- 40% of all API families had incomes of $75,000 or more, compared with 35% of white families
But when the data was disaggregated, things were devastatingly different. In their report reviewing the state of NHPIs based on numbers around the turn of the century, Empowering Pacific Islander Communities (EPIC) and Asian Americans Advancing Justice (Advancing Justice) found:
- Only 18% of NHPIs have a bachelor’s degree, a rate identical to Blacks or African Americans
- From 2007 to 2011, the number of unemployed NHPI increased 123%, higher than any other racial group, to an unemployment rate of 14%
- NHPIs suffer high poverty (15%) and low per capita income ($19,051)
It would seem pretty obvious that we are dealing with some strong settler-colonial echoes out of the past. But given the 1st TEN pages of my Google “hapa” search turned up only happy sales pitches loaded with utopian visions of an Asian minus Pacific Islander race-blended future (that you can usually eat), I don’t know that we’re getting the picture. Take the afterword to Kip Fulbeck’s well-known Part Asian 100% Hapa in which sociologist Paul Spickard dismissively writes that while he sympathizes with Hawaiians, language “morphs and moves” and “is not anyone’s property.” “Continental Americans,” he adds snarkily, “Might just as well complain about Hawaiians using ‘TV’ and ‘cell phones’” (Afterword, Part Asian 100% Hapa, pp.260-262). And Kip Fulbeck himself was very defensive when asked about the same:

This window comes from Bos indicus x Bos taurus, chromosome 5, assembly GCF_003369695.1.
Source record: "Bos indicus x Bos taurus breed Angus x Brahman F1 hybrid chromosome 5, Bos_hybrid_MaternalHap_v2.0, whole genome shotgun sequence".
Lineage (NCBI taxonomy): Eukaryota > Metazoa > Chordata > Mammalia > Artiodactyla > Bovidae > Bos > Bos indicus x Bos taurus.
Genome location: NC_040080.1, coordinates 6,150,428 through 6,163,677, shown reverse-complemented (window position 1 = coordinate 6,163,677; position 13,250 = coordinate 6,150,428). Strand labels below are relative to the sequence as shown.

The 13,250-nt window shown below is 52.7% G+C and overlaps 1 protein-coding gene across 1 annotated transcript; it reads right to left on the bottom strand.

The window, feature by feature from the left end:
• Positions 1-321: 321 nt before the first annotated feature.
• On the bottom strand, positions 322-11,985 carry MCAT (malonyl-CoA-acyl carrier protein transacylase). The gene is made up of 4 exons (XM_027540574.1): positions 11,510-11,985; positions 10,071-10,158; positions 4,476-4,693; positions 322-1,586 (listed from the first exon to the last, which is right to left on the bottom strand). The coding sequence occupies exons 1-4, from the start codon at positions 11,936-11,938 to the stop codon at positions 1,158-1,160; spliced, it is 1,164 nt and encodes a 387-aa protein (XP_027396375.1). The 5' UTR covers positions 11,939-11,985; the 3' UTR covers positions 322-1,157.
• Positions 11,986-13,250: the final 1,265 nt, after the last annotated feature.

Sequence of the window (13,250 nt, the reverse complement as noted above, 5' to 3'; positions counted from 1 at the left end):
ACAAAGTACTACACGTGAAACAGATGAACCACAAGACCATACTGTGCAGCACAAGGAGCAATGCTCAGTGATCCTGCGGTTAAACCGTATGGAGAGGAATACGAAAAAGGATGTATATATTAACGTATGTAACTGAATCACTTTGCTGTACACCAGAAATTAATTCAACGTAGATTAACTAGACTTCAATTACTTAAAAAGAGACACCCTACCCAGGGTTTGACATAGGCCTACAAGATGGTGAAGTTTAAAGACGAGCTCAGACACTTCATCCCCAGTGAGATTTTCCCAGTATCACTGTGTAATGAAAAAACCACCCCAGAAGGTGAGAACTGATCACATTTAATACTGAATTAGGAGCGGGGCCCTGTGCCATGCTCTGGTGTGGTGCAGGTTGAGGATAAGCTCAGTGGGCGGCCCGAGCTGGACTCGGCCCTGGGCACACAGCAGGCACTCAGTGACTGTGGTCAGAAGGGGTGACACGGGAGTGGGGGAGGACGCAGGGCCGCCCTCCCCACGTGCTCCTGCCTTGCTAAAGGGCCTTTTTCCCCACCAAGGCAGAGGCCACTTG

I’ve actually never heard of any controversy about the word in real life, having lived and worked in Hawai’i. It’s just not an issue there. People refer to me as “Hapa” or “hapa haole” and that’s that. Any arguments that do come up occur only in Internet forums or academia, and those aren’t environments I’m particularly interested in since they’re so removed from the real world” [emphasis mine] (Wei Ming Dariotis, “100% Hapa: An Interview with Kip Fulbeck,” War Baby / Love Child: Mixed Race Asian American Art, p.152).
We need to recognize that attempts to erase Native Hawaiians have been happening for a long time, that attempts persist today on purpose, and that using the word Hapa without (a) having any Native Hawaiian ancestry, or (b) any awareness of its history and significance, may make us complicit with white-dominant-colonial agendas which have sought to wipe away and wipe out indigenous peoples for practically ever. Said Maile:
It is frustrating to me, and many Native Hawaiians, that non-Native Hawaiians now use hapa to refer to multiracial people outside of a Hawaiian context. This erases the use of hapa by our own people to keep growing our lahui… this extraction is also inappropriate and tone-deaf because the Hawaiian language was systematically banned with colonization. Language revitalization efforts are strong now, but the appropriation of Hawaiian words obscures the existence of a thriving Native Hawaiian language and people.
Of course, this still leaves open the question: Can we, should we, still refer to the term outside of the Native Hawaiian context, but with a capital “H”? Maile urges care when doing so:
If you decide to use hapa in a non-Native Hawaiian context, I urge you to not rush to explain away the problems with it, but hold them in tension. Examine the many ways living in the United States can make you complicit with settler colonialism. There are no easy solutions to this complicity, but it is important to struggle against it nonetheless.